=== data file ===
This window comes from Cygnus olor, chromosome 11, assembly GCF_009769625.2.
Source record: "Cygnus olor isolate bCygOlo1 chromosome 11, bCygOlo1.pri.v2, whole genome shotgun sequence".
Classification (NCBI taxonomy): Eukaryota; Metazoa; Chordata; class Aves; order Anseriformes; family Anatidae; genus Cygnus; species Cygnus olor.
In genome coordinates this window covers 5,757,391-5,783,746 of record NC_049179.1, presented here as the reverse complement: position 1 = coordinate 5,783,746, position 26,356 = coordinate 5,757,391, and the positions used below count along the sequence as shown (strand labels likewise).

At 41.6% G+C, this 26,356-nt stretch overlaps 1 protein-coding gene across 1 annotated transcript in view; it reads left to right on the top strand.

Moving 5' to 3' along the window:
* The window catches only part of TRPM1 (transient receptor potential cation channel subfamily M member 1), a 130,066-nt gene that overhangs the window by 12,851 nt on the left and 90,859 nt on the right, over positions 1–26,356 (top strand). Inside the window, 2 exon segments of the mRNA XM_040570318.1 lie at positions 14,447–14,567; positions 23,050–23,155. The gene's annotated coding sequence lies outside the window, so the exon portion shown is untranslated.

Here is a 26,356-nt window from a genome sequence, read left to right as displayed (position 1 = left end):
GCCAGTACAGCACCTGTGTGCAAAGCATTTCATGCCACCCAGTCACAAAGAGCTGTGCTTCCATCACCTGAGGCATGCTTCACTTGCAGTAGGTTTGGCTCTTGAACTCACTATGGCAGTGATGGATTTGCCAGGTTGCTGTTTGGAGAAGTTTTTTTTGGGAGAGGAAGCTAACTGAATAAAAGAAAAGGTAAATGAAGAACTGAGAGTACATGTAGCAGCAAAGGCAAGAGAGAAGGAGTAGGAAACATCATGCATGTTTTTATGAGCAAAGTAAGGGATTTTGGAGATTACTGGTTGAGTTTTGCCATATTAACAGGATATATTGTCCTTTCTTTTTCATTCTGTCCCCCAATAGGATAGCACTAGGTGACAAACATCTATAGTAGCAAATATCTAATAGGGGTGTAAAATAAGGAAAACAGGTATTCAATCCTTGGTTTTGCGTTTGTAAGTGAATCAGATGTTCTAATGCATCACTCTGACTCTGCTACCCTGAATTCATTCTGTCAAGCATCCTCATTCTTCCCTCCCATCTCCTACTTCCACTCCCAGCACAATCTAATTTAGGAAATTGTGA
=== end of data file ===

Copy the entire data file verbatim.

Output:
This window comes from Cygnus olor, chromosome 11, assembly GCF_009769625.2.
Source record: "Cygnus olor isolate bCygOlo1 chromosome 11, bCygOlo1.pri.v2, whole genome shotgun sequence".
Classification (NCBI taxonomy): Eukaryota; Metazoa; Chordata; class Aves; order Anseriformes; family Anatidae; genus Cygnus; species Cygnus olor.
In genome coordinates this window covers 5,757,391-5,783,746 of record NC_049179.1, presented here as the reverse complement: position 1 = coordinate 5,783,746, position 26,356 = coordinate 5,757,391, and the positions used below count along the sequence as shown (strand labels likewise).

At 41.6% G+C, this 26,356-nt stretch overlaps 1 protein-coding gene across 1 annotated transcript in view; it reads left to right on the top strand.

Moving 5' to 3' along the window:
* The window catches only part of TRPM1 (transient receptor potential cation channel subfamily M member 1), a 130,066-nt gene that overhangs the window by 12,851 nt on the left and 90,859 nt on the right, over positions 1–26,356 (top strand). Inside the window, 2 exon segments of the mRNA XM_040570318.1 lie at positions 14,447–14,567; positions 23,050–23,155. The gene's annotated coding sequence lies outside the window, so the exon portion shown is untranslated.

Here is a 26,356-nt window from a genome sequence, read left to right as displayed (position 1 = left end):
GCCAGTACAGCACCTGTGTGCAAAGCATTTCATGCCACCCAGTCACAAAGAGCTGTGCTTCCATCACCTGAGGCATGCTTCACTTGCAGTAGGTTTGGCTCTTGAACTCACTATGGCAGTGATGGATTTGCCAGGTTGCTGTTTGGAGAAGTTTTTTTTGGGAGAGGAAGCTAACTGAATAAAAGAAAAGGTAAATGAAGAACTGAGAGTACATGTAGCAGCAAAGGCAAGAGAGAAGGAGTAGGAAACATCATGCATGTTTTTATGAGCAAAGTAAGGGATTTTGGAGATTACTGGTTGAGTTTTGCCATATTAACAGGATATATTGTCCTTTCTTTTTCATTCTGTCCCCCAATAGGATAGCACTAGGTGACAAACATCTATAGTAGCAAATATCTAATAGGGGTGTAAAATAAGGAAAACAGGTATTCAATCCTTGGTTTTGCGTTTGTAAGTGAATCAGATGTTCTAATGCATCACTCTGACTCTGCTACCCTGAATTCATTCTGTCAAGCATCCTCATTCTTCCCTCCCATCTCCTACTTCCACTCCCAGCACAATCTAATTTAGGAAATTGTGA